Not only was it baby’s first Diwali, it was my mum and youngest sister’s too! I was really excited for my English family to experience the Indian festival of light, but I was equally as nervous about how the noise and smoke pollution would affect my little one. We followed precautions and ended up having a wonderful time.
We started Diwali by making rangoli with marigold petals, flowers and leaves. Everyone pitched in and not only was it fun, it turned out to be really beautiful! I’d never done this before, I have shied away from rangoli as I failed at it miserably last time, but making it with flowers required less expert technique (and therefore less stress). I felt really content whilst doing it, both families together, having fun, whilst baby played. Times like these are what makes festivals special.
I was pleasantly surprised that there were not bombs (sparkleless crackers which just make a horrible sound) lit outside our house during the day, which has always been a huge factor in my previous Diwalis. We do have new neighbours, so it must have been the people who used to live there responsible for that!
I ate so many kaju katli, I must have eaten a silver coin’s worth of silver. Kaju katli are diamond shaped sweets made from cashew nuts, ghee and sugar with a thin layer of edible silver leaf over the top. They are commonly exchanged during Diwali, and they are yum. I can’t get enough of them.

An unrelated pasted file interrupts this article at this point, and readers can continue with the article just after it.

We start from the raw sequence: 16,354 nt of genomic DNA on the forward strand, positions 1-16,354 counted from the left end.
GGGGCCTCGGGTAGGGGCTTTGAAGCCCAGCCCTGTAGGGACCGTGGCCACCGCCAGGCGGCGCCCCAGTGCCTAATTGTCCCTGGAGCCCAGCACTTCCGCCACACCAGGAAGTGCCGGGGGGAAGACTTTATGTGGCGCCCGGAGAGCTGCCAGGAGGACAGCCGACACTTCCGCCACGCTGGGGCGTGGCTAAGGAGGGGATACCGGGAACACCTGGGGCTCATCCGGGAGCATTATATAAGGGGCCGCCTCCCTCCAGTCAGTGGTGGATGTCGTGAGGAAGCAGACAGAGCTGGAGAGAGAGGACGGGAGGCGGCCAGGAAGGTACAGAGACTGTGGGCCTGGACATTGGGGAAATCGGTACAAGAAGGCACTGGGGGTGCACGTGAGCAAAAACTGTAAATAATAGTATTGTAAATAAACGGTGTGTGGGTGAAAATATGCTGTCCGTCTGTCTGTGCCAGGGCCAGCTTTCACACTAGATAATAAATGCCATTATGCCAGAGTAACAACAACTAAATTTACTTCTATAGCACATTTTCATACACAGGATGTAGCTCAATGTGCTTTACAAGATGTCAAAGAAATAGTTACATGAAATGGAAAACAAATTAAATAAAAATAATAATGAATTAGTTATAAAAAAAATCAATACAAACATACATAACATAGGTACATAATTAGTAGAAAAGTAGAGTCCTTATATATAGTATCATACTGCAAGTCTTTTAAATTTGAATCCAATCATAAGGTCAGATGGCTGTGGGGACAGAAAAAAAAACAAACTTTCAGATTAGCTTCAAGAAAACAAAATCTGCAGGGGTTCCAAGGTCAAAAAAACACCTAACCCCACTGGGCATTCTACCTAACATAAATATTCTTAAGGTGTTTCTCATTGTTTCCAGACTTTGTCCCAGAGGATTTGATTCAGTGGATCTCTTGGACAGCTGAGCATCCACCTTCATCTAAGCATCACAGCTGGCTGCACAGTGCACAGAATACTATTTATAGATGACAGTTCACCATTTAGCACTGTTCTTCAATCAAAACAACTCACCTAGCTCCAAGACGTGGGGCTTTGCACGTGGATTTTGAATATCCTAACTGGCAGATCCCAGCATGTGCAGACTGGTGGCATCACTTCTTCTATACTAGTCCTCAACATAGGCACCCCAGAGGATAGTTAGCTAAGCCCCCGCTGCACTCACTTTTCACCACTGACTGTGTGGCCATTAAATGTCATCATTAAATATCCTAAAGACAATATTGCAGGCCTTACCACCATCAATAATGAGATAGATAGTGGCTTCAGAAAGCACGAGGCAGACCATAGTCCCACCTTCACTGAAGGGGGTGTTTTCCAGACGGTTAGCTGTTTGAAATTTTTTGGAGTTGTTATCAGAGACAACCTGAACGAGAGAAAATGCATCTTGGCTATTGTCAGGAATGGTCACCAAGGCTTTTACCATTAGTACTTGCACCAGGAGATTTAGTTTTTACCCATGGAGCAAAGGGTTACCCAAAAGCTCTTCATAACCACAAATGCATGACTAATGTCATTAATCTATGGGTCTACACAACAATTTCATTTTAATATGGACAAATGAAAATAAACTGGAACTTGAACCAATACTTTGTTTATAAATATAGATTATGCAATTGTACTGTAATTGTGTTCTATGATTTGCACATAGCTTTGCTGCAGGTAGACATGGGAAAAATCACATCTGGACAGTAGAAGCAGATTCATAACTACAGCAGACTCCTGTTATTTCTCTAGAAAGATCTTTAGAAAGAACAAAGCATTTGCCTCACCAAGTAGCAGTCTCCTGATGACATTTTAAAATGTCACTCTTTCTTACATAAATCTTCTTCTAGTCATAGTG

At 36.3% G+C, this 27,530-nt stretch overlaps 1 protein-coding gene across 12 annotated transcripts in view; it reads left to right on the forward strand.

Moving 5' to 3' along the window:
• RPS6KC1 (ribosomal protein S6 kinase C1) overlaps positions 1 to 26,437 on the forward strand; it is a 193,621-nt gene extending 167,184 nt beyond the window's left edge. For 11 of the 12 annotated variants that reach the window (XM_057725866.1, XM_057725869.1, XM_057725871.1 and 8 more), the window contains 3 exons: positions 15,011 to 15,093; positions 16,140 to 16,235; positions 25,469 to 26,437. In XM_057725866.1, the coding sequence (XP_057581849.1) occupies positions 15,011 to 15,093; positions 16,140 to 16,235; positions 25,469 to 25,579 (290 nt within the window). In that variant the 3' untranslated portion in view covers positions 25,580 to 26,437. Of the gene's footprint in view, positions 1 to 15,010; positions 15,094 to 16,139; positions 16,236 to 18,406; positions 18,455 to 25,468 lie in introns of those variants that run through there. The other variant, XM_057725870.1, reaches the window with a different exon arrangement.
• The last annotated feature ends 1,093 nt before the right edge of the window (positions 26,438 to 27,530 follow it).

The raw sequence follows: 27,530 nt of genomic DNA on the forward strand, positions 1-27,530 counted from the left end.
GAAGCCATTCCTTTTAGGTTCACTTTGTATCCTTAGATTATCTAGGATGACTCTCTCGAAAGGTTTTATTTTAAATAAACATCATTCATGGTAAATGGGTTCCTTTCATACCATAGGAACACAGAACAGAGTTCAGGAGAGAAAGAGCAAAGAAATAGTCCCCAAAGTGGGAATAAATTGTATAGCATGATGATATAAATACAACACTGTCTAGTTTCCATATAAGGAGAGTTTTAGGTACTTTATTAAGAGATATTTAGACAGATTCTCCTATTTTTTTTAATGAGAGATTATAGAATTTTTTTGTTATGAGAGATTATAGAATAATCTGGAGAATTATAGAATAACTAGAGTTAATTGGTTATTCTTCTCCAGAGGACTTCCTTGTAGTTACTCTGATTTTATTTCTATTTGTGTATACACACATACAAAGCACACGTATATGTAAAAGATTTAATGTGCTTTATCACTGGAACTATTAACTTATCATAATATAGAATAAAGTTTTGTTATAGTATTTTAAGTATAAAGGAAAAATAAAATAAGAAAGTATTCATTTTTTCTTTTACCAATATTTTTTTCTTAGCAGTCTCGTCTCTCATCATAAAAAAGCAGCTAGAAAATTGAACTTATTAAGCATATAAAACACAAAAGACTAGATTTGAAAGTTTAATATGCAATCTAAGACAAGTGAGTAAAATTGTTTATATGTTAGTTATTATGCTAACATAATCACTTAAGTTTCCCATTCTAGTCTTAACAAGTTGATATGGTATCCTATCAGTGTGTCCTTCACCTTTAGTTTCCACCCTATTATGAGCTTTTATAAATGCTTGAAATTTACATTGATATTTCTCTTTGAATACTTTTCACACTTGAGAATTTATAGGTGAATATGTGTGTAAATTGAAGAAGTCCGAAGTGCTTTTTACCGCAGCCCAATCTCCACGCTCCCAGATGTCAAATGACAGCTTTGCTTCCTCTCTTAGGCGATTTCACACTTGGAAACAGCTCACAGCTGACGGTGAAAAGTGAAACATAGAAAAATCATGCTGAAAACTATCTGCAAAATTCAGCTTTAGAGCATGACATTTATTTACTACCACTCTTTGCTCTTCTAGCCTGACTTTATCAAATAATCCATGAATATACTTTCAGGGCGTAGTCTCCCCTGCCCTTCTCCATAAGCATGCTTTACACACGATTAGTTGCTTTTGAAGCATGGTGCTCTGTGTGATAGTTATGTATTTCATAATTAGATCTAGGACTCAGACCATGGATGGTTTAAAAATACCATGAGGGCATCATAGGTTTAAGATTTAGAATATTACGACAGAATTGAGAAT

As the sun started to set, we lit our diyas (clay lamps) and placed them on the terrace and balconies. I quickly changed into a saree, and baby into his Diwali suit to match his dad. We then performed a pooja (prayer) to Goddess Lakshmi, the Goddess of prosperity and wealth.
At around 7,30pm, everyone must have finished their pooja because the fireworks started so it was time for pug and baby to be shut inside the bedroom with their dad, Rohan with his ear defenders on. We kept all the windows and doors closed to keep out the smoke and the two little ones enjoyed some quality time with my husband. The rest of us went on the roof to watch the fireworks.
There were fewer fireworks this year, which is great because of the pollution, but we still managed to stay up on the roof for three and a half hours, staring at the sparkling sky. It seemed quite surreal. Looking up at a sky on a night I used to read about, on a roof in the middle of India with my loved ones, whilst my husband played with our sweet son below. There are fleeting moments in life sometimes where you need to stop for a moment to check everything is real. This was one of them.
Whenever I came down to check if Rohan needed a snack he was smiling from ear defender to ear defender. I’m pretty sure baby enjoyed his first Diwali and my mum and youngest sister enjoyed theirs! Sending love and little twinkling lights to you all!
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